Updated: 6/15/2021

Friedreich's Ataxia

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  • summary
    • Friedreich's Ataxia is an inherited disorder that leads to spinocerebellar degeneration due to an autosomal recessive mutation in the frataxin gene. The condition presents with ataxia, cardiomyopathy, motor weakness, cavovarus foot deformity, and scoliosis usually from age 7 to 25 year. 
    • Diagnosis is made with genetic testing to assess for the absence of the frataxin gene.
    • Treatment is initially nonoperative. Corrective surgery for symptomatic cavovarus foot deformity and progressive scoliosis may be indicated over time.
  • Epidemiology
    • Incidence
      • 1 in 50,000 births
    • Demographics 
      • onset usually between 7 and 25 years
        • age of onset related to number of GAA repeats
  • Etiology
    • Genetics
      • autosomal recessive
      • repeat mutation leads to lack of frataxin gene
        • frataxin is a mitochondrial protein involved in iron metabolism and oxidative stress
        • mutation is GAA repeat at 9q13
    • Associated conditions
      • pes cavovarus foot
      • scoliosis
        • predictors of progression
          • onset of disease is less than 10 years of age
          • onset of scoliosis is before 15 years of age
      • cardiomyopathy
        • cardiology evaluation before surgery
        • antioxidants (Coenzyme Q) have been shown to decrease rate of cardiac deterioration but have no effect on ataxia
  • Presentation
    • Symptoms
      • ataxia
        • staggering wide based gait (spinocerebellar)
    • Physical exam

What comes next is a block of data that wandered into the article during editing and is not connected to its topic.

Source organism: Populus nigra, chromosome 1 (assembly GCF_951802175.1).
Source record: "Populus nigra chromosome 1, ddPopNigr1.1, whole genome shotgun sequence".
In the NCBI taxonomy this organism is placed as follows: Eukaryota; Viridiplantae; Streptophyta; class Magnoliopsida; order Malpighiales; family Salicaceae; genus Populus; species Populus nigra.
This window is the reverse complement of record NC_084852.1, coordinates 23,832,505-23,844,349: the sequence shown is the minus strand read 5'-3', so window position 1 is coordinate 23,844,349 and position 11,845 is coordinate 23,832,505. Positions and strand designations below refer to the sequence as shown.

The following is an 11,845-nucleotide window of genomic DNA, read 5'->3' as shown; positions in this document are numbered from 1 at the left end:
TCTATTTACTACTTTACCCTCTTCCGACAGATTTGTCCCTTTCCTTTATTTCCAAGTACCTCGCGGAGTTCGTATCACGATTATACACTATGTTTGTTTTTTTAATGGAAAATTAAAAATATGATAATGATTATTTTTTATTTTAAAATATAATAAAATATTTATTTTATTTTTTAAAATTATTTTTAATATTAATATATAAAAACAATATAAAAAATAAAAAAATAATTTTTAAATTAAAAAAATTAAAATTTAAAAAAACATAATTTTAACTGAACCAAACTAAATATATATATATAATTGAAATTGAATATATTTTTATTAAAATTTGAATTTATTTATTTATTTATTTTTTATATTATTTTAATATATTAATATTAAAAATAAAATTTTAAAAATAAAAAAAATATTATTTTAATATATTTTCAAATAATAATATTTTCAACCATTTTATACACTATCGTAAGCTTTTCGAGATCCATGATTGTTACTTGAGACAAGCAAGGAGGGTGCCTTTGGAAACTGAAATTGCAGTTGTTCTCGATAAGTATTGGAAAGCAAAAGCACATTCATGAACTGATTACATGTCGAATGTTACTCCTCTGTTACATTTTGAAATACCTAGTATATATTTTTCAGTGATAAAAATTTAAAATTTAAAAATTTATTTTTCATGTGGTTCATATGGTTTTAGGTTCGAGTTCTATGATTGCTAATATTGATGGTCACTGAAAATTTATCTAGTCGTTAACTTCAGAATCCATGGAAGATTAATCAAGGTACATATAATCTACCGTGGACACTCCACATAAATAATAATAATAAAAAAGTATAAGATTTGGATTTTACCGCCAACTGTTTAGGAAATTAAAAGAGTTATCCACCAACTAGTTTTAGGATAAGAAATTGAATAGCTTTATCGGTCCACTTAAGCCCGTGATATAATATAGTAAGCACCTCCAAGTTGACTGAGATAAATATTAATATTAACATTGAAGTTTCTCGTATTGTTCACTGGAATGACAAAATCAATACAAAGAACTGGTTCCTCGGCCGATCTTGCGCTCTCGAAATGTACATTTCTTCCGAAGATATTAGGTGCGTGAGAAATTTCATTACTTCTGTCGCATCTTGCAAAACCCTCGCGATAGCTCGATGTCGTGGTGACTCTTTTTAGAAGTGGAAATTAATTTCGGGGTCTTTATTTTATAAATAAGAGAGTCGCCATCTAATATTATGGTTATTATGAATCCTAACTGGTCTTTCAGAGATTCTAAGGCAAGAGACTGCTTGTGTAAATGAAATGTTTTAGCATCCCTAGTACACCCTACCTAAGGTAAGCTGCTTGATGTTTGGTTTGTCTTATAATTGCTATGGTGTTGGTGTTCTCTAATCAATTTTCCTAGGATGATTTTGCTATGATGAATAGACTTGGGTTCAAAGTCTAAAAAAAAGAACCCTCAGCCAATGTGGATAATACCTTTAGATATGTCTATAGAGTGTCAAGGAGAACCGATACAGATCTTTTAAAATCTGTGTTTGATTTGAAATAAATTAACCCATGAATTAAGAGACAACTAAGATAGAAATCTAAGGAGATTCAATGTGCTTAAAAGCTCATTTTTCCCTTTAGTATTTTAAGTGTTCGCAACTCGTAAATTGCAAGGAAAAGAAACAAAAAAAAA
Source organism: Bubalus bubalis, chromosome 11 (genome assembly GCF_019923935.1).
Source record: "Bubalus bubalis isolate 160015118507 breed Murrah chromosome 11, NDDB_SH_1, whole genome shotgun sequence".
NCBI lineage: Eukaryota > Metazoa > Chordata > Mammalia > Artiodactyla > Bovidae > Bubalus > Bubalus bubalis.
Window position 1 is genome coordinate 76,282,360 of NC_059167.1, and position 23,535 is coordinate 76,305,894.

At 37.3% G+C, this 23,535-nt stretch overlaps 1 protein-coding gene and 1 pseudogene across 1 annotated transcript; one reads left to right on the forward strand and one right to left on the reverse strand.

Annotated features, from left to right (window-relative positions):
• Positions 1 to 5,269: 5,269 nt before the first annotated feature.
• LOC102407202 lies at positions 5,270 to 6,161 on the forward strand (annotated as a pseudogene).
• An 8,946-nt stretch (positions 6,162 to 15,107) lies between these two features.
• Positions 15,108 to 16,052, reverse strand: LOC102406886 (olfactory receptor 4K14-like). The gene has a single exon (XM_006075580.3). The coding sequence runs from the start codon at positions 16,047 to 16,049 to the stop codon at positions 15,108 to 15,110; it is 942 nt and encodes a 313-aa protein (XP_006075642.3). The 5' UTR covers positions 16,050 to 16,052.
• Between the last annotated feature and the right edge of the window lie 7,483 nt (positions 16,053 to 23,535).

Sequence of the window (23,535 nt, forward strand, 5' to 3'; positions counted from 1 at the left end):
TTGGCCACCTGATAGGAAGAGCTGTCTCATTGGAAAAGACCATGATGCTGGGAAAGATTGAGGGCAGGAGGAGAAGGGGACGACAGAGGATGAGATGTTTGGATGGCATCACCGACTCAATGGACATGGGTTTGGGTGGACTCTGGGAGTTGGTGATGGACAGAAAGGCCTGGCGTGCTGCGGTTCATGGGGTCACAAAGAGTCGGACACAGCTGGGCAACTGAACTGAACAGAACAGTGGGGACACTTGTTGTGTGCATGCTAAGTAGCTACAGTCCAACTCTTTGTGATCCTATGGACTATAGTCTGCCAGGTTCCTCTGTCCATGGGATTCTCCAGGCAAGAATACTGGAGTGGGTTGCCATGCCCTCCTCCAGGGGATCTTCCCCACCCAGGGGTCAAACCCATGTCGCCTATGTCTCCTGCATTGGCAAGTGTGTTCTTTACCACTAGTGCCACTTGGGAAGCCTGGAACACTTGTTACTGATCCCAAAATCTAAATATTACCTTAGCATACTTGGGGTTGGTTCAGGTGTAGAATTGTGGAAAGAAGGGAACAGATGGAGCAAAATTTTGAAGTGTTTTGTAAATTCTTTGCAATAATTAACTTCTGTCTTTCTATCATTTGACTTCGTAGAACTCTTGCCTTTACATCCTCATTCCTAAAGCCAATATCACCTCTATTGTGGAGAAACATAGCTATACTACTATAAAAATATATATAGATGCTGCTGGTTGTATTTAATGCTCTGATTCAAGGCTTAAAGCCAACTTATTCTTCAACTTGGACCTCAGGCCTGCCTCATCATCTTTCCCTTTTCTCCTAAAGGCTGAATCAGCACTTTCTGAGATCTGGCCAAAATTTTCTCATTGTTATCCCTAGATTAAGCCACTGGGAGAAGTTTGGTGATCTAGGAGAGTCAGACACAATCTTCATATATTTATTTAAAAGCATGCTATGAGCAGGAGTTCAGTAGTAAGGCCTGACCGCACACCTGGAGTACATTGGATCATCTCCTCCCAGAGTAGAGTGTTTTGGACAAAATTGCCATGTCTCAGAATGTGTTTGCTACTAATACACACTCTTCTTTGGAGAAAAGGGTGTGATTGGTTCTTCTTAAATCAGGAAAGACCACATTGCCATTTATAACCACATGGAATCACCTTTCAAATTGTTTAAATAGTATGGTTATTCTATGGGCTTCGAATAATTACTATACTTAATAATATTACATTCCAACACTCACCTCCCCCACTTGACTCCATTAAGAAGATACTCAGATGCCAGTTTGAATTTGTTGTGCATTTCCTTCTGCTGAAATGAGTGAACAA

• classic triad
        • ataxia
        • areflexia
        • positive plantar response
      • weakness
      • nystagmus
      • cavovarus foot
        • very high arch
        • rigid deformity
        • associated claw toes
      • scoliosis
  • Imaging
    • Radiographs
      • recommended views
        • standing scoliosis series
        • AP and lateral of foot if pes cavovarus present
  • Studies
    • EMG
      • shows defects in motor and sensory with an increase in polyphasic potentials
      • nerve conduction velocities are decreased in upper extremities
  • Treatment
    • Cavovarus foot
      • nonoperative
        • observation
          • indications
            • only indicated in nonambulatory patient
            • deformity is rigid and progressive and resistant to bracing and stretching as treatment
      • operative
        • plantar release, transfers, +/- metatarsal and calcaneal osteotomy
          • indications
            • early disease in ambulatory patient
        • triple arthrodesis
          • indications
            • late disease in nonambulatory patients
    • Scoliosis
      • nonoperative
        • observation
          • indications
            • curves < 40 degree without predictors of progression (see above)
      • operative
        • PSF and instrumentation
          • indications
            • curve > 60 degrees
            • rapid progression with positive predictors of progression
              • onset of disease is less than 10 years of age
              • onset of scoliosis is before 15 years of age
            • usually does not need to be extended to pelvis
  • Prognosis
    • Usually wheelchair bound by age 30
    • Usually die by age 50 from cardiomyopathy

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(OBQ04.203) All of the following are true regarding Friedreich's ataxia EXCEPT?

QID: 1308
1

It is caused by a repeat mutation in the frataxin gene

4%

(84/1942)

2

Physical exam shows ataxia, loss of deep tendon reflexes, and extensor Babinski response

4%

(74/1942)

3

There is neuronopathy in the dorsal root ganglia, accompanied by the loss of peripheral sensory nerve fibers.

24%

(474/1942)

4

There is progressive loss of alpha-motor neurons in the anterior horn of the spinal cord

59%

(1148/1942)

5

Age of onset is usually between 7 and 15 years

8%

(148/1942)

L 3 D

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